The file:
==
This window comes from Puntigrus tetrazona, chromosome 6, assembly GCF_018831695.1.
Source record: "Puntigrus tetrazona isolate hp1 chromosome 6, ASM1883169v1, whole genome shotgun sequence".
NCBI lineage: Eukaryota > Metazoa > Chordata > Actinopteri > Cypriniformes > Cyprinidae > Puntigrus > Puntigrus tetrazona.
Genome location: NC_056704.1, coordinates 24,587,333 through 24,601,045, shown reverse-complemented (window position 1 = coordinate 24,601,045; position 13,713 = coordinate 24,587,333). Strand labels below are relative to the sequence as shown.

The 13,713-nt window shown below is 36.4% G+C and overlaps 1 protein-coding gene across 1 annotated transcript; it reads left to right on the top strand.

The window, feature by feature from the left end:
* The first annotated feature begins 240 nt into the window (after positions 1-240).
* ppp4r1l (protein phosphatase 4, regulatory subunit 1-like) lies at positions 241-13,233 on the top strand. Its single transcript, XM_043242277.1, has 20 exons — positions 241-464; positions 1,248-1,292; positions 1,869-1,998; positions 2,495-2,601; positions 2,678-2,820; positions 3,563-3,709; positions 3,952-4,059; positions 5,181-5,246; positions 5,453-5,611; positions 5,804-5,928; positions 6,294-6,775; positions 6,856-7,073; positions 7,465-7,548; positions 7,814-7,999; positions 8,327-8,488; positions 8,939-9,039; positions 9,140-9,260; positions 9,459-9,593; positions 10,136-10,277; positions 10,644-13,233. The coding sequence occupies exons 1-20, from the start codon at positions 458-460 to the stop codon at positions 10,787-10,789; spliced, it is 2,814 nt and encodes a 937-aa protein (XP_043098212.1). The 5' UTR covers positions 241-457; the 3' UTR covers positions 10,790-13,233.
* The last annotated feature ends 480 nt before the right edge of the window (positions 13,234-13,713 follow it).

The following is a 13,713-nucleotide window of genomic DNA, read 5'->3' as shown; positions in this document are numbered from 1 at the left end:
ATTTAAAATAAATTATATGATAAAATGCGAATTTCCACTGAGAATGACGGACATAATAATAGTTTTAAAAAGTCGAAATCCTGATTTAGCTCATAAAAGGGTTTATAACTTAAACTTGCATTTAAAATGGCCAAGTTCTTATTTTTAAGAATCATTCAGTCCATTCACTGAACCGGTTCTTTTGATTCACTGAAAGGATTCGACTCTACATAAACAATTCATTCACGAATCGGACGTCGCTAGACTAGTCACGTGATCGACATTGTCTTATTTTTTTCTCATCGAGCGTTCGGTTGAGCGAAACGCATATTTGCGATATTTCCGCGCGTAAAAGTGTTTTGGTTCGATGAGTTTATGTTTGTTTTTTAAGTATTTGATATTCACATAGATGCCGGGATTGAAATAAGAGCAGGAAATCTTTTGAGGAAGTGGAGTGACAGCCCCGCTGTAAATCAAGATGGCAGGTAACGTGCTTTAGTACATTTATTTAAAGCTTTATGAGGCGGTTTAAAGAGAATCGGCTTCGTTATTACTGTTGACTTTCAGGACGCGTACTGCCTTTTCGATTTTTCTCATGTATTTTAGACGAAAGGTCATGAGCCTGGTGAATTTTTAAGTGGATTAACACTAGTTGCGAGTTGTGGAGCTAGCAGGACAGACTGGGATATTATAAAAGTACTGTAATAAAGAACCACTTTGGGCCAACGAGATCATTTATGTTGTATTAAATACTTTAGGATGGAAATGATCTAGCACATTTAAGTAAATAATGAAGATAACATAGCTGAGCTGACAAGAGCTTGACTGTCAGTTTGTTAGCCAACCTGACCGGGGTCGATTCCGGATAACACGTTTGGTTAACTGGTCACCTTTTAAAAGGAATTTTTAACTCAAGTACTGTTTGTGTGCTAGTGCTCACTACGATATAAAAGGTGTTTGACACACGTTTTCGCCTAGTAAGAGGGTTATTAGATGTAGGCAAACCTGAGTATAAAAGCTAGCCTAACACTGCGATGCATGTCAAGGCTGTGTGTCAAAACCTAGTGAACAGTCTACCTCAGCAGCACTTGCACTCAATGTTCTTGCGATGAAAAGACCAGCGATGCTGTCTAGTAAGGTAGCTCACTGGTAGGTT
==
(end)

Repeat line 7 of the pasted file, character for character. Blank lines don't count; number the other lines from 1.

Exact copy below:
* The first annotated feature begins 240 nt into the window (after positions 1-240).